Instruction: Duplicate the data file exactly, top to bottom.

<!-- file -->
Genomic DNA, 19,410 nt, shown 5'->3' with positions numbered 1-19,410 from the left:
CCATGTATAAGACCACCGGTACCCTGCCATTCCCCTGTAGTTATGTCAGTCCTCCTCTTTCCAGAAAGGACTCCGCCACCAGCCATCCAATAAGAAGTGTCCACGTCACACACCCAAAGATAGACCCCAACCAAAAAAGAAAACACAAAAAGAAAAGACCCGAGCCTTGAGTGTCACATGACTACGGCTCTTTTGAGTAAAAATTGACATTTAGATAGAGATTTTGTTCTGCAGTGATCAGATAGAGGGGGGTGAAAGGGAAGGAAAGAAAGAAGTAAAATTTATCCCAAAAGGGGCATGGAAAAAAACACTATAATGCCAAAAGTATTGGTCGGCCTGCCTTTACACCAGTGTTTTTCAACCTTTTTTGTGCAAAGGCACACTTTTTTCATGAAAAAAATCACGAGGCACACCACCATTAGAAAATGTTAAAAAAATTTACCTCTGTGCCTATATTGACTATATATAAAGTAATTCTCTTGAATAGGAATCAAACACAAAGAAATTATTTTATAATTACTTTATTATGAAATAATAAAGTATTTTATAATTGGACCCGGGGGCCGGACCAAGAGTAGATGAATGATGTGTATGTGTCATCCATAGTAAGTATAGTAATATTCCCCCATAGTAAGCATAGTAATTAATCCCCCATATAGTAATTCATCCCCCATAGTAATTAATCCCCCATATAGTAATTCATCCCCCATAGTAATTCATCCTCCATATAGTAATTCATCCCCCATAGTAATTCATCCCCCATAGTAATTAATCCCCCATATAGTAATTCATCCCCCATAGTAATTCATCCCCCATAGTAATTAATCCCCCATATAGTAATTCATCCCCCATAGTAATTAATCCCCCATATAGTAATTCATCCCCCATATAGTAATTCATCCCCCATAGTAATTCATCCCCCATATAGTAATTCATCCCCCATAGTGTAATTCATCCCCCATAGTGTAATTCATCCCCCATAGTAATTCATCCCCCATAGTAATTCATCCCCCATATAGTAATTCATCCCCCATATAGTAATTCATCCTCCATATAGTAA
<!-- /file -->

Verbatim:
Genomic DNA, 19,410 nt, shown 5'->3' with positions numbered 1-19,410 from the left:
CCATGTATAAGACCACCGGTACCCTGCCATTCCCCTGTAGTTATGTCAGTCCTCCTCTTTCCAGAAAGGACTCCGCCACCAGCCATCCAATAAGAAGTGTCCACGTCACACACCCAAAGATAGACCCCAACCAAAAAAGAAAACACAAAAAGAAAAGACCCGAGCCTTGAGTGTCACATGACTACGGCTCTTTTGAGTAAAAATTGACATTTAGATAGAGATTTTGTTCTGCAGTGATCAGATAGAGGGGGGTGAAAGGGAAGGAAAGAAAGAAGTAAAATTTATCCCAAAAGGGGCATGGAAAAAAACACTATAATGCCAAAAGTATTGGTCGGCCTGCCTTTACACCAGTGTTTTTCAACCTTTTTTGTGCAAAGGCACACTTTTTTCATGAAAAAAATCACGAGGCACACCACCATTAGAAAATGTTAAAAAAATTTACCTCTGTGCCTATATTGACTATATATAAAGTAATTCTCTTGAATAGGAATCAAACACAAAGAAATTATTTTATAATTACTTTATTATGAAATAATAAAGTATTTTATAATTGGACCCGGGGGCCGGACCAAGAGTAGATGAATGATGTGTATGTGTCATCCATAGTAAGTATAGTAATATTCCCCCATAGTAAGCATAGTAATTAATCCCCCATATAGTAATTCATCCCCCATAGTAATTAATCCCCCATATAGTAATTCATCCCCCATAGTAATTCATCCTCCATATAGTAATTCATCCCCCATAGTAATTCATCCCCCATAGTAATTAATCCCCCATATAGTAATTCATCCCCCATAGTAATTCATCCCCCATAGTAATTAATCCCCCATATAGTAATTCATCCCCCATAGTAATTAATCCCCCATATAGTAATTCATCCCCCATATAGTAATTCATCCCCCATAGTAATTCATCCCCCATATAGTAATTCATCCCCCATAGTGTAATTCATCCCCCATAGTGTAATTCATCCCCCATAGTAATTCATCCCCCATAGTAATTCATCCCCCATATAGTAATTCATCCCCCATATAGTAATTCATCCTCCATATAGTAA